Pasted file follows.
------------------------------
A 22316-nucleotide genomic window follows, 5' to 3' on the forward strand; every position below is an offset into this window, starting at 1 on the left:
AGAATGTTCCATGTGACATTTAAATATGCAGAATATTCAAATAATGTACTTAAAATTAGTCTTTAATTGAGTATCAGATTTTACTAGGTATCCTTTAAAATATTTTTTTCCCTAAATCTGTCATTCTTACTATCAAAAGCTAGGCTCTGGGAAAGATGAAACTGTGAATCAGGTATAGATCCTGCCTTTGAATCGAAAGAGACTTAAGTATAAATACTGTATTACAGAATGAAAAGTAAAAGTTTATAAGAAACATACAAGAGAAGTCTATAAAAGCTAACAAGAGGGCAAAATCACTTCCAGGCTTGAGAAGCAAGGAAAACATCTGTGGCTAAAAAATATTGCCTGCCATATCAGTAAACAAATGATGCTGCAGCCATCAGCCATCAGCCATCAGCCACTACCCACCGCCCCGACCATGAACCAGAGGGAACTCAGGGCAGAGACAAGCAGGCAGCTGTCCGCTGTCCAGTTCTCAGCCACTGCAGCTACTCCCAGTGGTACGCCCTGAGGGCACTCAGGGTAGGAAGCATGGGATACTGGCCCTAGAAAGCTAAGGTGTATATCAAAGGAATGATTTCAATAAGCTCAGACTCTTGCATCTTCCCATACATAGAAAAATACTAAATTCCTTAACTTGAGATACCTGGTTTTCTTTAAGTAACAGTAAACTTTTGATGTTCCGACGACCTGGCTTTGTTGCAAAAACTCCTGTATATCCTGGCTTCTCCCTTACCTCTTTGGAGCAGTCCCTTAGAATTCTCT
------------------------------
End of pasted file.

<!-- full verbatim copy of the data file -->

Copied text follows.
A 22316-nucleotide genomic window follows, 5' to 3' on the forward strand; every position below is an offset into this window, starting at 1 on the left:
AGAATGTTCCATGTGACATTTAAATATGCAGAATATTCAAATAATGTACTTAAAATTAGTCTTTAATTGAGTATCAGATTTTACTAGGTATCCTTTAAAATATTTTTTTCCCTAAATCTGTCATTCTTACTATCAAAAGCTAGGCTCTGGGAAAGATGAAACTGTGAATCAGGTATAGATCCTGCCTTTGAATCGAAAGAGACTTAAGTATAAATACTGTATTACAGAATGAAAAGTAAAAGTTTATAAGAAACATACAAGAGAAGTCTATAAAAGCTAACAAGAGGGCAAAATCACTTCCAGGCTTGAGAAGCAAGGAAAACATCTGTGGCTAAAAAATATTGCCTGCCATATCAGTAAACAAATGATGCTGCAGCCATCAGCCATCAGCCATCAGCCACTACCCACCGCCCCGACCATGAACCAGAGGGAACTCAGGGCAGAGACAAGCAGGCAGCTGTCCGCTGTCCAGTTCTCAGCCACTGCAGCTACTCCCAGTGGTACGCCCTGAGGGCACTCAGGGTAGGAAGCATGGGATACTGGCCCTAGAAAGCTAAGGTGTATATCAAAGGAATGATTTCAATAAGCTCAGACTCTTGCATCTTCCCATACATAGAAAAATACTAAATTCCTTAACTTGAGATACCTGGTTTTCTTTAAGTAACAGTAAACTTTTGATGTTCCGACGACCTGGCTTTGTTGCAAAAACTCCTGTATATCCTGGCTTCTCCCTTACCTCTTTGGAGCAGTCCCTTAGAATTCTCT